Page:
What do Jamestowne, the Mayflower and Shakespeare have in common? The answer is Stephen Hopkins: a Jamestowne settler, Mayflower passenger and survivor of the wreck of the Sea Venture, reputed to be the basis for Shakespeare’s comedy, The Tempest.
Hopkins (1581-1644), second son of John Hopkins (1550-1593) and Elizabeth Williams (b. and d. unknown), was baptized at All Saints church, Upper Clatford, Hampshire, England 30 April 1581. In 1603/4, he married his first wife, Mary. By 1608, they had three children, when Hopkins’ life took a dramatic turn; he was hired by the Reverend Richard Buck and charged with the reading of the Psalms and Chapters at Sunday services for the Virginia Company.
On 2 June, 1609, he boarded the Sea Venture with Jamestowne Governor Sir Thomas Gates, , Admiral Sir George Somers, and Christopher Newport, who previously was Captain of the Susan Constant that brought the first settlers to Jamestowne in 1607. On 28 July 1609, the Sea Venture was separated from the remainder of the third supply fleet during a hurricane. For three days the vessel was tossed by monstrous waves, became sailless and took on water. Just as hope seemed lost, Somers spotted land and Newport beached the ship on the coast of the “Isle of Devils” – Bermuda.
Life on Bermuda proved to be so easy that when Somers and Gates ordered two smaller ships built from the wreckage of the Sea Venture and local cedar to take the survivors to Jamestowne, some crew members refused to cooperate. Their leader was Stephen Hopkins. He was apprehended and tried for mutiny. Sentenced to death, he pleaded for his life so eloquently that he was pardoned.
The story of the Sea Venture is said to be the inspiration for The Tempest by William Shakespeare, when it first appeared on the London stage in November 1611. The episode when drunken, power-hungry butler Stephano tries to depose the island’s ruler, Prospero, may be based on Hopkin’s mutiny.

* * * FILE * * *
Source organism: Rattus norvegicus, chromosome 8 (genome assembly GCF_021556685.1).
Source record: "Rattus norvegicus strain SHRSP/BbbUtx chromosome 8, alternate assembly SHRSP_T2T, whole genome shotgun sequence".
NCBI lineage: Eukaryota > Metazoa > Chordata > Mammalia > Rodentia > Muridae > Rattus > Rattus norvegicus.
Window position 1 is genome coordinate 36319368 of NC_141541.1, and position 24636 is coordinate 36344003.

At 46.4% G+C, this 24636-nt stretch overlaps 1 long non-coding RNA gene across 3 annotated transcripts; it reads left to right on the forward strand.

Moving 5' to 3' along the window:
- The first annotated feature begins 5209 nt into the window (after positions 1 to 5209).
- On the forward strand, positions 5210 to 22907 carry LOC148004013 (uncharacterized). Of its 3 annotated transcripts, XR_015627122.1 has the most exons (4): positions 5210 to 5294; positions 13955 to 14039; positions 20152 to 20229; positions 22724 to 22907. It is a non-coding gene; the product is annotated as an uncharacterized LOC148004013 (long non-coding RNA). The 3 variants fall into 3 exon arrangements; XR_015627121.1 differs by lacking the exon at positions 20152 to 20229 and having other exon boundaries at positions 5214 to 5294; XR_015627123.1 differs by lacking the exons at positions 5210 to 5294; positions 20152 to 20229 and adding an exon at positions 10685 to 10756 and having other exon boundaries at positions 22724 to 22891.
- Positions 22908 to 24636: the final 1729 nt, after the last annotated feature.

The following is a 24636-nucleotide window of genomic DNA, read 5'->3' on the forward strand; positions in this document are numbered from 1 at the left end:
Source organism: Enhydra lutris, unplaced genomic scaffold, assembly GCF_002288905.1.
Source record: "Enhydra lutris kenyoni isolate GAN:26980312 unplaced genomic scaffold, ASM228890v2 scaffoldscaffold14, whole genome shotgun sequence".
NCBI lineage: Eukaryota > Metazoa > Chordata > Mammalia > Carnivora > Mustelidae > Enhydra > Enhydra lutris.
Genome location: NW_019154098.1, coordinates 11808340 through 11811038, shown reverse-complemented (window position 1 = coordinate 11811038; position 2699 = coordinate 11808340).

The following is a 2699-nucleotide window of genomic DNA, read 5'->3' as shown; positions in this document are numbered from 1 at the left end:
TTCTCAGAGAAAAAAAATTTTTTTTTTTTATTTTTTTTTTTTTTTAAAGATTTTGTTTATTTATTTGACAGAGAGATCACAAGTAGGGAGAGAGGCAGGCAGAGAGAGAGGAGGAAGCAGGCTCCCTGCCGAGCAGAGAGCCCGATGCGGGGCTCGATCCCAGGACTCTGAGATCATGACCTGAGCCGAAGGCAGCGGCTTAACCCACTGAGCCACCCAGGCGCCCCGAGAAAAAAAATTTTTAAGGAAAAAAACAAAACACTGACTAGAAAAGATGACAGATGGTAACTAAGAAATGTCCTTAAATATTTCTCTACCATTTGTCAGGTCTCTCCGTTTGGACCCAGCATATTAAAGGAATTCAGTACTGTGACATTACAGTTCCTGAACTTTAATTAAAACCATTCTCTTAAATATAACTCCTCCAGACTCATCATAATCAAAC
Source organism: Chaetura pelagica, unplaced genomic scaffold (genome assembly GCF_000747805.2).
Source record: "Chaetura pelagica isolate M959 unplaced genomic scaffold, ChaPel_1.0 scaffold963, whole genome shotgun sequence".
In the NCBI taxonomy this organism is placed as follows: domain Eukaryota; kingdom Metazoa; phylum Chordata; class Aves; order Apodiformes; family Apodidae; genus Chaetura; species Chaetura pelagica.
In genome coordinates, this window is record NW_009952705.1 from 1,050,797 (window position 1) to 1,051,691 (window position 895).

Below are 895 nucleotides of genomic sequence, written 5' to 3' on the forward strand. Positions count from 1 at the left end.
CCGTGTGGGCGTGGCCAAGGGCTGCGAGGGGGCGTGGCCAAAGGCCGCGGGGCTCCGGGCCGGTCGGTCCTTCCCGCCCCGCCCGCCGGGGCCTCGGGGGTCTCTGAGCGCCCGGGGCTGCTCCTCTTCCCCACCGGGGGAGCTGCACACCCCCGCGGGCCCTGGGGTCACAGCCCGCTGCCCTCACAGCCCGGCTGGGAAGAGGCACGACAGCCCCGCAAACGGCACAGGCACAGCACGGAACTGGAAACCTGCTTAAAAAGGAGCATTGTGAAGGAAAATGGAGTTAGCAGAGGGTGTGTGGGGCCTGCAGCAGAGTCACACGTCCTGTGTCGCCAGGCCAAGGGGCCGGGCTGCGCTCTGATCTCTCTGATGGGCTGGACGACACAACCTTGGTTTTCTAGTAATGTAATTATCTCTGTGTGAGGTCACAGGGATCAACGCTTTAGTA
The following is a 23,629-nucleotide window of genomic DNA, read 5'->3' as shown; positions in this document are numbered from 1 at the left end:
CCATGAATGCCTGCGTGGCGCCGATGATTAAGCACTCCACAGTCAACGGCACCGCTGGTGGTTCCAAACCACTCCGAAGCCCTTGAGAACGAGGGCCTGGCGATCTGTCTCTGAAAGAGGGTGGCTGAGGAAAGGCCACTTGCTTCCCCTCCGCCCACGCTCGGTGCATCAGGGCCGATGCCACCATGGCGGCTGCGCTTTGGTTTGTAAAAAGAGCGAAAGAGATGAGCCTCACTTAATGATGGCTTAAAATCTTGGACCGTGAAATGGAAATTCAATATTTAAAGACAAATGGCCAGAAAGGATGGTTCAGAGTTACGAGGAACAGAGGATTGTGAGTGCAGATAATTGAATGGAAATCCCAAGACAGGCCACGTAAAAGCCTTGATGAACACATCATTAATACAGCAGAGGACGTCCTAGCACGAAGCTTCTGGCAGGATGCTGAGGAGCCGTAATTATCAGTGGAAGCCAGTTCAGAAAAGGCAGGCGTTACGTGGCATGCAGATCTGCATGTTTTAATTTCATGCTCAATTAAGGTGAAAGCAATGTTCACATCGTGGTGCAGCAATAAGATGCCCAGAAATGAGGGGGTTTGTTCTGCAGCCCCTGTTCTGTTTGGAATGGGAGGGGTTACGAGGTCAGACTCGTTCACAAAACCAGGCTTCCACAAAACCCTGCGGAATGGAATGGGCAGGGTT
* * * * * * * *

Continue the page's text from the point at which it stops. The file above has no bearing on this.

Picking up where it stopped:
Finally, on 24 May 1610, the shipwrecked party with Stephen Hopkins and 140 others arrived at Jamestowne after having been marooned for nine months on Bermuda. There, Hopkins witnessed the results of Jamestowne’s Starving Times of 1609-10, when only 60 out of a population of 240 colonists had survived. He remained in Virginia until 1614, when the death of his wife forced his return to England. He worked as a shopkeeper and married Elizabeth Fisher in 1617/8.
Still longing to return to the New World, he, his wife and three children joined the voyage of the Mayflower in 1620. His wife gave birth in route to a son named Oceanus. Hopkins signed the Mayflower Compact on November 11, 1620. In Plymouth, he served an ambassador between the settlers and Native Americans and as an aid to the Governor. In later life he became a shopkeeper and died a wealthy man between 6 June and 17 July 1644. He had 10 children, 37 grandchildren and about 330 great-grandchildren.
This biography was submitted by Mary Jane Simpson, Central North Carolina Company Historian, and later supplemented by Frederick Cron, Registrar of the First Colorado Company.
Descendants of Stephen Hopkins who belong to the Central North Carolina Company include Dr. John Blue Clark, Jr. and Mr. Samuel M. Hobbs.
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